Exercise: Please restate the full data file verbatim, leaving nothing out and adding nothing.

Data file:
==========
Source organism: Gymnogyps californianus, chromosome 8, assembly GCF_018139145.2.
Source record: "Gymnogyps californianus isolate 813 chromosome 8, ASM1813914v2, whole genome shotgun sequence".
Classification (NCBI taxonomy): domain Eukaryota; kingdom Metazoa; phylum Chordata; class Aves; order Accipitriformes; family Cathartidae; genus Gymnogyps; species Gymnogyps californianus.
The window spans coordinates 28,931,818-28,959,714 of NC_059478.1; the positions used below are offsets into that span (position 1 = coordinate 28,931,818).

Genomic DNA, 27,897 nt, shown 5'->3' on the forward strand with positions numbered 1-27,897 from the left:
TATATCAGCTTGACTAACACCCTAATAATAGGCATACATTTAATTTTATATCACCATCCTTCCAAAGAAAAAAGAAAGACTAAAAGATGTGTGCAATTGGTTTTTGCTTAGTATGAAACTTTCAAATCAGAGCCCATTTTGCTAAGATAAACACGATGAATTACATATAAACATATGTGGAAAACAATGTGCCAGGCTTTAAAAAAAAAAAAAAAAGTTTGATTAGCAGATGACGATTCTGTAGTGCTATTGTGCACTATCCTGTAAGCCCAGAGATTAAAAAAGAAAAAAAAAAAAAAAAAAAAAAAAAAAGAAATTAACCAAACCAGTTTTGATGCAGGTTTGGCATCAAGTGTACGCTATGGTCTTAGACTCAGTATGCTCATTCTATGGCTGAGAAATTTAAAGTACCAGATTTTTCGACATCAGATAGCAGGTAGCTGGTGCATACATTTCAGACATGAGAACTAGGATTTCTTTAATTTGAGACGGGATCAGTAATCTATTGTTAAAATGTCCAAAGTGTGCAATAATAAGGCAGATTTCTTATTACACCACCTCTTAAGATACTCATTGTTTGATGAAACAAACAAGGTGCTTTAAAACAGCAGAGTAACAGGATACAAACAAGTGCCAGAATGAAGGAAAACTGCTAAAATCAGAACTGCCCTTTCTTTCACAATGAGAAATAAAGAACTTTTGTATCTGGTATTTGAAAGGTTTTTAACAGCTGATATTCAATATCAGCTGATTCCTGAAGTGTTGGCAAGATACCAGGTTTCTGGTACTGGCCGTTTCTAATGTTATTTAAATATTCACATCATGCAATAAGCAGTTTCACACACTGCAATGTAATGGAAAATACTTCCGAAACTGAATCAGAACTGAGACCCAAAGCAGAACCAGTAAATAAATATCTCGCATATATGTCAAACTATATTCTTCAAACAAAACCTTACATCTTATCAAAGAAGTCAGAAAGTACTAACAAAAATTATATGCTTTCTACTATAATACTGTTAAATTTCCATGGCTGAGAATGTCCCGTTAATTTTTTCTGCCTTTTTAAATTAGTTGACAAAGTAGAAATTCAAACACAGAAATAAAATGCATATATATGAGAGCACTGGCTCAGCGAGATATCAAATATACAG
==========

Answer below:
Source organism: Gymnogyps californianus, chromosome 8, assembly GCF_018139145.2.
Source record: "Gymnogyps californianus isolate 813 chromosome 8, ASM1813914v2, whole genome shotgun sequence".
Classification (NCBI taxonomy): domain Eukaryota; kingdom Metazoa; phylum Chordata; class Aves; order Accipitriformes; family Cathartidae; genus Gymnogyps; species Gymnogyps californianus.
The window spans coordinates 28,931,818-28,959,714 of NC_059478.1; the positions used below are offsets into that span (position 1 = coordinate 28,931,818).

Genomic DNA, 27,897 nt, shown 5'->3' on the forward strand with positions numbered 1-27,897 from the left:
TATATCAGCTTGACTAACACCCTAATAATAGGCATACATTTAATTTTATATCACCATCCTTCCAAAGAAAAAAGAAAGACTAAAAGATGTGTGCAATTGGTTTTTGCTTAGTATGAAACTTTCAAATCAGAGCCCATTTTGCTAAGATAAACACGATGAATTACATATAAACATATGTGGAAAACAATGTGCCAGGCTTTAAAAAAAAAAAAAAAAGTTTGATTAGCAGATGACGATTCTGTAGTGCTATTGTGCACTATCCTGTAAGCCCAGAGATTAAAAAAGAAAAAAAAAAAAAAAAAAAAAAAAAAAGAAATTAACCAAACCAGTTTTGATGCAGGTTTGGCATCAAGTGTACGCTATGGTCTTAGACTCAGTATGCTCATTCTATGGCTGAGAAATTTAAAGTACCAGATTTTTCGACATCAGATAGCAGGTAGCTGGTGCATACATTTCAGACATGAGAACTAGGATTTCTTTAATTTGAGACGGGATCAGTAATCTATTGTTAAAATGTCCAAAGTGTGCAATAATAAGGCAGATTTCTTATTACACCACCTCTTAAGATACTCATTGTTTGATGAAACAAACAAGGTGCTTTAAAACAGCAGAGTAACAGGATACAAACAAGTGCCAGAATGAAGGAAAACTGCTAAAATCAGAACTGCCCTTTCTTTCACAATGAGAAATAAAGAACTTTTGTATCTGGTATTTGAAAGGTTTTTAACAGCTGATATTCAATATCAGCTGATTCCTGAAGTGTTGGCAAGATACCAGGTTTCTGGTACTGGCCGTTTCTAATGTTATTTAAATATTCACATCATGCAATAAGCAGTTTCACACACTGCAATGTAATGGAAAATACTTCCGAAACTGAATCAGAACTGAGACCCAAAGCAGAACCAGTAAATAAATATCTCGCATATATGTCAAACTATATTCTTCAAACAAAACCTTACATCTTATCAAAGAAGTCAGAAAGTACTAACAAAAATTATATGCTTTCTACTATAATACTGTTAAATTTCCATGGCTGAGAATGTCCCGTTAATTTTTTCTGCCTTTTTAAATTAGTTGACAAAGTAGAAATTCAAACACAGAAATAAAATGCATATATATGAGAGCACTGGCTCAGCGAGATATCAAATATACAG